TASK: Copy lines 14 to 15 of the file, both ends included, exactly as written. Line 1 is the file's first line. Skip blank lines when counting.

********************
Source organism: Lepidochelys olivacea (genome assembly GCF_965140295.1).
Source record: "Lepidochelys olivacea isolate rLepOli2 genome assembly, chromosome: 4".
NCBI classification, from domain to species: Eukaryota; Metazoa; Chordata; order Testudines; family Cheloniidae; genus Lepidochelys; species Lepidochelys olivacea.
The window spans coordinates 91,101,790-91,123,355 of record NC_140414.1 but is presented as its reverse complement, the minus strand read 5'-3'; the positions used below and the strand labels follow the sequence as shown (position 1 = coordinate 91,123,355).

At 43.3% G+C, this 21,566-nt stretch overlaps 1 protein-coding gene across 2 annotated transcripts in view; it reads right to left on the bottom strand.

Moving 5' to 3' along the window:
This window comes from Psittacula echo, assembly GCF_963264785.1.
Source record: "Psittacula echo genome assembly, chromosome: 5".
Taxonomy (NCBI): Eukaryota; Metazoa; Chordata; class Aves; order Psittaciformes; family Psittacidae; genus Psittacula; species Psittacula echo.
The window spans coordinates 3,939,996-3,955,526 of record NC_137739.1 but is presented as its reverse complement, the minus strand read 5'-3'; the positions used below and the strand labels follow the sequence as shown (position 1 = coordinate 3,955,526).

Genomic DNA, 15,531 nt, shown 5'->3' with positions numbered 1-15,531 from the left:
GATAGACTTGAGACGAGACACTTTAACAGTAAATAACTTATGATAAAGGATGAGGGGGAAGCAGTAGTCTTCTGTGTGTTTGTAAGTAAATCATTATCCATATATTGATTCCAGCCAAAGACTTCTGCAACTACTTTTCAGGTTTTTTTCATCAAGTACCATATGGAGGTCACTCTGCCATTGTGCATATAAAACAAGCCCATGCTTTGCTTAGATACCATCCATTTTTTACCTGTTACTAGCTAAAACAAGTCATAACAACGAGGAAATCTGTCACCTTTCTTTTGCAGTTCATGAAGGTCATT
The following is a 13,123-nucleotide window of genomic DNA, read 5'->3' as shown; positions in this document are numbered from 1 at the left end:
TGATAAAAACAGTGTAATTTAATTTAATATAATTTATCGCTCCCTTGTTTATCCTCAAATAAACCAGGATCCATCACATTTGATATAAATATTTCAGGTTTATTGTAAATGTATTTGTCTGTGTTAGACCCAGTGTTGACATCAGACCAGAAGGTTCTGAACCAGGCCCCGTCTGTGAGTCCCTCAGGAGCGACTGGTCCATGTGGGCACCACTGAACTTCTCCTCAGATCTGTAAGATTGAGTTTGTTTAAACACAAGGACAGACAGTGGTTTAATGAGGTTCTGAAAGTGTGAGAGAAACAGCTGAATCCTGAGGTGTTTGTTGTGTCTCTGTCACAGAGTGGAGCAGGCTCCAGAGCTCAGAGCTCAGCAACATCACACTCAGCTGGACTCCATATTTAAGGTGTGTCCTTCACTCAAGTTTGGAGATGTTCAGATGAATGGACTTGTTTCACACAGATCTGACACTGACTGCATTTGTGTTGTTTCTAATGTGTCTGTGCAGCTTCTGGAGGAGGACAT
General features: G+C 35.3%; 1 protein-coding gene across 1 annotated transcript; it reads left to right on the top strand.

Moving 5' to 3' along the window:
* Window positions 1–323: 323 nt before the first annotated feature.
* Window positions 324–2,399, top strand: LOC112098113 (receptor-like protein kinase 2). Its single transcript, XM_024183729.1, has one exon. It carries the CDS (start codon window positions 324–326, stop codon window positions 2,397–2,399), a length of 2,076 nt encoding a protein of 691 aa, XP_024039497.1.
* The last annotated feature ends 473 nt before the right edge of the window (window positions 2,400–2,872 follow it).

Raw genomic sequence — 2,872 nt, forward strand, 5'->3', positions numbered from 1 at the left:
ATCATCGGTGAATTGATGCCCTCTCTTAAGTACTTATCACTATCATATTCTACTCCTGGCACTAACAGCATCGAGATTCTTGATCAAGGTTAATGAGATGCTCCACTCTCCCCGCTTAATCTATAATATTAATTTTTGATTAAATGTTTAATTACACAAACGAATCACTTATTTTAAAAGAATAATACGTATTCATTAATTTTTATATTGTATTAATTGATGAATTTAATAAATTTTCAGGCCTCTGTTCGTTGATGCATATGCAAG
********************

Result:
TGATAAAAACAGTGTAATTTAATTTAATATAATTTATCGCTCCCTTGTTTATCCTCAAATAAACCAGGATCCATCACATTTGATATAAATATTTCAGGTTTATTGTAAATGTATTTGTCTGTGTTAGACCCAGTGTTGACATCAGACCAGAAGGTTCTGAACCAGGCCCCGTCTGTGAGTCCCTCAGGAGCGACTGGTCCATGTGGGCACCACTGAACTTCTCCTCAGATCTGTAAGATTGAGTTTGTTTAAACACAAGGACAGACAGTGGTTTAATGAGGTTCTGAAAGTGTGAGAGAAACAGCTGAATCCTGAGGTGTTTGTTGTGTCTCTGTCACAGAGTGGAGCAGGCTCCAGAGCTCAGAGCTCAGCAACATCACACTCAGCTGGACTCCATATTTAAGGTGTGTCCTTCACTCAAGTTTGGAGATGTTCAGATGAATGGACTTGTTTCACACAGATCTGACACTGACTGCATTTGTGTTGTTTCTAATGTGTCTGTGCAGCTTCTGGAGGAGGACAT
General features: G+C 35.3%; 1 protein-coding gene across 1 annotated transcript; it reads left to right on the top strand.